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How I Turned Varied Feeding Advice into a 5-Night Experiment on My Kids

When I fed my newborn daughter in my arms, my husband and I had the most beautiful conversation about our future. She had only been part of our family for less than four hours, but we were already talking about how much we looked forward to sitting around the dinner table at the end of a day and sharing that special time together.

And for a while, it was special—until our children could talk and have opinions—then feeding took on a whole new meaning. What started as adorable messy faces and slurping morphed into 45 minutes of complaining, negotiating, failing, crying and general disappointment just because I dared to let two different foods touch each other. The beautiful image I once had in my head of what dinnertime would look like was replaced by a dark, ugly picture of stressed-out parents and stubborn children. It had to change. But how?

Everywhere I went, people offered different pieces of advice. It seemed everyone had an opinion on how to make feeding children more enjoyable. My mind was filled with confusion. That's when I came up with a family experiment. Instead of trying just one piece of advice from a trusted source, what if I tested out a different piece of advice each night for five nights? The trick was, no one could know I was doing it—not even my husband. Here's how it went:

Monday night

The advice from a mom-friend: "Make them stay at the table until their plate is empty."

Before the meal began, I issued the following statement: "You have to stay at your seat until you have eaten all the food on your plate."

They stared at me in confusion, but I stayed strong. However, I hadn't anticipated that this course of action would require me to sit at the dining room table for two hours. Each bite felt slower than the next. After 45 minutes, I told the kids that they couldn't talk again until they finished their food.

The result? They just kept sitting there, and I was ready to go to bed. On top of that, the crying had begun, and I felt like a horrible person for not letting my children speak and forcing them to eat cold food I wouldn't serve to my worst enemy. MISSION FAILED.

Tuesday night

The advice from the local television parenting expert: "Make dinner a time to talk about your day."

With a fresh new approach and attitude, I sat down at the dinner table and turned to my 7-year-old daughter and asked: "What project did you work on in art?"

"I don't remember," she replied.

I tried again: "How about in spelling? How did you do on your test?"

She shrugged and said: "I don't know. But John puked broccoli all over the lunchroom floor."

Ah yes, this was enjoyable. After several rounds of questions that only led to more "I don't knows" or worse, further discussion of vomit, none of us were left wanting to eat. MISSION FAILED.

Wednesday night

The advice from a parenting book: "Give them their vegetables as an after-school snack instead of at dinner."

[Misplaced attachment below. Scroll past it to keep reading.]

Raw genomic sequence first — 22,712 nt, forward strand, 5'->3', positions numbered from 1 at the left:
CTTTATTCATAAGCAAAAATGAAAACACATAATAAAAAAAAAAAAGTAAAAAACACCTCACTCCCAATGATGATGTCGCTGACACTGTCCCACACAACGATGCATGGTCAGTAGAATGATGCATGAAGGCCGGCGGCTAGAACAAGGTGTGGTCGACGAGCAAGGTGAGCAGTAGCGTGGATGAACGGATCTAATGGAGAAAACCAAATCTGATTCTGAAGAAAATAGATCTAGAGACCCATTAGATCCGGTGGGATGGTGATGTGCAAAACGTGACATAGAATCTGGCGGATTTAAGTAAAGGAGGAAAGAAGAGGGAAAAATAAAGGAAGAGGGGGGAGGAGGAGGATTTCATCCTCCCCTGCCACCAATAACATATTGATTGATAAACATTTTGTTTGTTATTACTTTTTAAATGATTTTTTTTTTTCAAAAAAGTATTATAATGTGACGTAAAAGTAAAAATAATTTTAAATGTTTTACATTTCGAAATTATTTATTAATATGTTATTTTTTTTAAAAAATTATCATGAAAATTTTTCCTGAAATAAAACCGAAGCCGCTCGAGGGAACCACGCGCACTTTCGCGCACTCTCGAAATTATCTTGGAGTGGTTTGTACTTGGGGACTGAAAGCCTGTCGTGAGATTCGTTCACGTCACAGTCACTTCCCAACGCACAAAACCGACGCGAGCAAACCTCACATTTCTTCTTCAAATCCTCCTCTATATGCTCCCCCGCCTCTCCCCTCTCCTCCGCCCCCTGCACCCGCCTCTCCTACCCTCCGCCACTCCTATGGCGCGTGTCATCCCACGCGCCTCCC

"I'm starving," my daughter said as she reached for a cheese stick from the refrigerator when she got home from school.

I closed the drawer quickly and instead offered her a bell pepper strip or bowl of carrots.

She looked at me as if I had seven heads and promptly told me she wasn't hungry. I stayed firm and told her that she couldn't have a different snack; it had to be vegetables. She and her brother staged a full-court food strike until dinner, when they ate everything on their plates—except the vegetables. MISSION FAILED.

Thursday night

The advice from a parenting forum online: "Let them cook with you, and they'll feel excited to eat the food they helped make."

This doesn't take into consideration the mess, fighting, and massive clean-up that will be required when you agree to cook with two kids younger than 7 years old. It also doesn't recognize that when your children see what raw chicken looks like, there's less than a 1 percent chance of them actually eating it. MISSION FAILED.

Friday night

The advice from my own mother: "Let it go. Life is too short to stress about food. If they don't eat, save it. They'll eat when they're hungry."

As we sat down after a long week of failures, I simply said, "Eat what you can; we'll save the rest for later if you're hungry."

Everyone looked at each other. Even my husband cocked his head and shot me a confused glance. I shrugged and threw my arms up.

And when they told me they were full with half a plate of food still left, I smiled, nodded, and waited. And exactly like my mother predicted, they were hungry an hour later. Although they fussed for a few minutes about having to finish their dinners, they finally stopped complaining, and the miracle of all miracles occurred—they finished their dinner.

No tears, no yelling, no dreading the dinner hour of the day, and the only advice I needed was from the person who went through it with me.

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